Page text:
From the outset, this collection of poetry makes no apologies for being a very personal work. Writer of the Toronto punk history book Treat Me Like Dirt as well as a poet and author in her own right, Liz Worth creates a haunted exploration of sex, booze and street life in this small, 60-page book. Choosing to work in free verse, rhyme and rhythm are rare in Worth’s poetry, except for the odd alliterative phrases that surface throughout. This lack of gloss feels intentional, evoking a feeling of confessional privacy usually hidden away in the back pages of a diary.
Part IV delves into the more intriguing parts of Worth’s spookily beautiful world where her pain and hurt are spelled out in their most eloquent turns, writing: “ I fake a landscape of transience, shrug off honesty” and “The room woke up backwards, in the grip of a tight black dress.” As well, each chapter starts off with some very stunning illustrations of ecclesiastical farm animals and bloodied hearts sprouting horns. After spending some time with Amphetamine Heart, I came to appreciate Worth’s efforts, but ultimately I left the work feeling an added layer of polish might have taken this little book so much further. (Dexter Brown)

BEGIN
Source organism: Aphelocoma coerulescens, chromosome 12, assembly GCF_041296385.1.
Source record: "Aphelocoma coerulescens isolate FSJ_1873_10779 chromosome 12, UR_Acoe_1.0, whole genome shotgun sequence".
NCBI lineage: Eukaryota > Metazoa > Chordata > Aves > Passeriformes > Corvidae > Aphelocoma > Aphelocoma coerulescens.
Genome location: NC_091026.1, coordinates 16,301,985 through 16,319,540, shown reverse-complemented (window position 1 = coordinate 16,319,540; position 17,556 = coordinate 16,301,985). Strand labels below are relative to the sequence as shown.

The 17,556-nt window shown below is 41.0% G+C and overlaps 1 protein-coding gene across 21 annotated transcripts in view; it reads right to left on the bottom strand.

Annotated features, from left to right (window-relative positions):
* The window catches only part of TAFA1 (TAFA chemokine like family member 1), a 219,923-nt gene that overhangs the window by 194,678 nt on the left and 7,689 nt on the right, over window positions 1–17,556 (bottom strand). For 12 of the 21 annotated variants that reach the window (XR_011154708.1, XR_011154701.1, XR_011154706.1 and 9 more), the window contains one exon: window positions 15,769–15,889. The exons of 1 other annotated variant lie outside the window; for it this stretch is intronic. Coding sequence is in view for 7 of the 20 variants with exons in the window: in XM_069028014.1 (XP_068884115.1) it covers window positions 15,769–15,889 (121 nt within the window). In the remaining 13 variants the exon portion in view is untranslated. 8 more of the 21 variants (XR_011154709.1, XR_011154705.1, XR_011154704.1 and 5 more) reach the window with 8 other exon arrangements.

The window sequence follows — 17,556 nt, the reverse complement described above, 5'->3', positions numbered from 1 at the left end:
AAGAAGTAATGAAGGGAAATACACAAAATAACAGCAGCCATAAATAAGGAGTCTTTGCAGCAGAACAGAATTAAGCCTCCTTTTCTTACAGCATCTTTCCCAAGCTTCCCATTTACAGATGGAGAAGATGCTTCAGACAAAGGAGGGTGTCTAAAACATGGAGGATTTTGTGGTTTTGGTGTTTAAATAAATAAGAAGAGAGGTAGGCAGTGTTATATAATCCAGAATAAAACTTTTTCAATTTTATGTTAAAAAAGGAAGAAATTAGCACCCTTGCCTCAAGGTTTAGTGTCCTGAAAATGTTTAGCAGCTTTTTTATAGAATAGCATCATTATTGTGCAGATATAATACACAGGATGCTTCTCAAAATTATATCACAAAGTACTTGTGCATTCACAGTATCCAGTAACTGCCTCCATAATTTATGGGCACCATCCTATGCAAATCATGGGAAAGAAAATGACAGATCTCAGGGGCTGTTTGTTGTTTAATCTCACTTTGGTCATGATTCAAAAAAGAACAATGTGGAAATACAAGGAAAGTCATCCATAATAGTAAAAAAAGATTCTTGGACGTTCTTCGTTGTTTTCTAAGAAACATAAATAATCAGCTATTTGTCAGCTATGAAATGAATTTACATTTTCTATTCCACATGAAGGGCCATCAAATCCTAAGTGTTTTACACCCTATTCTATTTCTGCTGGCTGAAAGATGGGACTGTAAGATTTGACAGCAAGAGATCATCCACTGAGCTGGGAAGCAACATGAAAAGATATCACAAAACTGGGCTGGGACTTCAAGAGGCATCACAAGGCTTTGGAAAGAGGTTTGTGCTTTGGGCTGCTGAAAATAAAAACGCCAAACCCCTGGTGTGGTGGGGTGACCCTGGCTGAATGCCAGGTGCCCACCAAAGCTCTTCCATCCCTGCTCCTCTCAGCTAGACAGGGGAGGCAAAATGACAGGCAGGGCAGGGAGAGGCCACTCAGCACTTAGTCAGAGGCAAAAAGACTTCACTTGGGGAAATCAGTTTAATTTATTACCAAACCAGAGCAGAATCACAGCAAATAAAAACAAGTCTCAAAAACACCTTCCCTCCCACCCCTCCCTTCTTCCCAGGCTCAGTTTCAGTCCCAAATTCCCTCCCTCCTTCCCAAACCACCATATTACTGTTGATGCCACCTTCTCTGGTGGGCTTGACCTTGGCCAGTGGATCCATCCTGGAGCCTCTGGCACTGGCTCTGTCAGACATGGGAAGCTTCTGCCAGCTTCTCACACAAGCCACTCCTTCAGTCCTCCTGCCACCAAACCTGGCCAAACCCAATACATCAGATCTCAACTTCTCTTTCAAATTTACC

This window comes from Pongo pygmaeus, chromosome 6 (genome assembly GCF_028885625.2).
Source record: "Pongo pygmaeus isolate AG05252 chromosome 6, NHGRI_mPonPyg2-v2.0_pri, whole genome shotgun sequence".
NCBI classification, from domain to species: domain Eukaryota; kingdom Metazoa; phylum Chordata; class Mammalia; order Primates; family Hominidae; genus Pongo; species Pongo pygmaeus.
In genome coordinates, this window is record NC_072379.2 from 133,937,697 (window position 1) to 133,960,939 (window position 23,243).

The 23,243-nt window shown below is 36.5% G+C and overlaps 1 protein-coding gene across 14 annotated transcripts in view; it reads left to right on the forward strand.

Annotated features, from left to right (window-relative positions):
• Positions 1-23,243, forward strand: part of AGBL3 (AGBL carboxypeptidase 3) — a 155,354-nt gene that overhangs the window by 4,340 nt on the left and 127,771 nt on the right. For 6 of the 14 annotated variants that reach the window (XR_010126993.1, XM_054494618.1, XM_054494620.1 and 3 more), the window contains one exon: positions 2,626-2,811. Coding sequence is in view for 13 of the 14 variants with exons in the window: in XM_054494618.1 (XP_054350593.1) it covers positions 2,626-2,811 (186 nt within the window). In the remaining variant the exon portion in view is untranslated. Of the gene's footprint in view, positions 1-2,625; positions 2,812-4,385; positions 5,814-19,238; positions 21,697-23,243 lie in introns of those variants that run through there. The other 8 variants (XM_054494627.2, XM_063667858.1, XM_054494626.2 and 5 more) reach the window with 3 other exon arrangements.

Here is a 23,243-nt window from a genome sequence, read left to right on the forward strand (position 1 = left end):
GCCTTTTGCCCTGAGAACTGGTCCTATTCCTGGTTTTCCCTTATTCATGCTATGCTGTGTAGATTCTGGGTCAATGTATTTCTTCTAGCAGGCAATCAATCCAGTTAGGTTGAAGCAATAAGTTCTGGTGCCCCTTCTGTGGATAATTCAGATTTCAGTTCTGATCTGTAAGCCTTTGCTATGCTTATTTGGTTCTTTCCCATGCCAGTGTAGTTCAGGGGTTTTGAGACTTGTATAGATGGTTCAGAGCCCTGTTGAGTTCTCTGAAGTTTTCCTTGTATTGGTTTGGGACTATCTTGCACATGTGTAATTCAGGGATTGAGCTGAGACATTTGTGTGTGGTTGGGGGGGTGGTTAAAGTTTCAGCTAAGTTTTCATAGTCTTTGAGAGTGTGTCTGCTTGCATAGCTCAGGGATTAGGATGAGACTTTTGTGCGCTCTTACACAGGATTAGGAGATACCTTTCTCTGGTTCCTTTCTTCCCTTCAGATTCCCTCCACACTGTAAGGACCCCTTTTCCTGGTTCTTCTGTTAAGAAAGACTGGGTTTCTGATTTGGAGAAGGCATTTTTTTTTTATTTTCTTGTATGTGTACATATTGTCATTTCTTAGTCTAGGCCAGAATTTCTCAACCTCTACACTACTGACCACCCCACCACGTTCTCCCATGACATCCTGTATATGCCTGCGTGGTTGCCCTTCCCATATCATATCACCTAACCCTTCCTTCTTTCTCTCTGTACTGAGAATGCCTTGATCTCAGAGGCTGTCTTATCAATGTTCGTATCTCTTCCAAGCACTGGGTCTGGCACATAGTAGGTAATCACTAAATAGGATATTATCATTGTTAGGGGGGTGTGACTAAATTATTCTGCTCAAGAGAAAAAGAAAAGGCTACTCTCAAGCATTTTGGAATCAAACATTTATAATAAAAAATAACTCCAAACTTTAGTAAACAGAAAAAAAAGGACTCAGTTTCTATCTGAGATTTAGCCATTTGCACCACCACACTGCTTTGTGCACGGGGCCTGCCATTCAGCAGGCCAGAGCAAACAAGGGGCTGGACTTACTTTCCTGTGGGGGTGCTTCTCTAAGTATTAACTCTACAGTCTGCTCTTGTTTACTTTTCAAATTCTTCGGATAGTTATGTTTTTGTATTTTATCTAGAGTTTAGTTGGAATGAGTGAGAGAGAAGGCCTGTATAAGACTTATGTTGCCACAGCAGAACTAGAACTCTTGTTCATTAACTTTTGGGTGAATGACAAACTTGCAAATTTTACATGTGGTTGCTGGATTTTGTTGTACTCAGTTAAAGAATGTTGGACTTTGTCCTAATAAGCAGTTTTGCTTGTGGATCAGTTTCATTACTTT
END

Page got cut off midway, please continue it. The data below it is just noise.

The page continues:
Liz Worth, 60 pgs, Guernica Editions, guernicaeditions.com, $15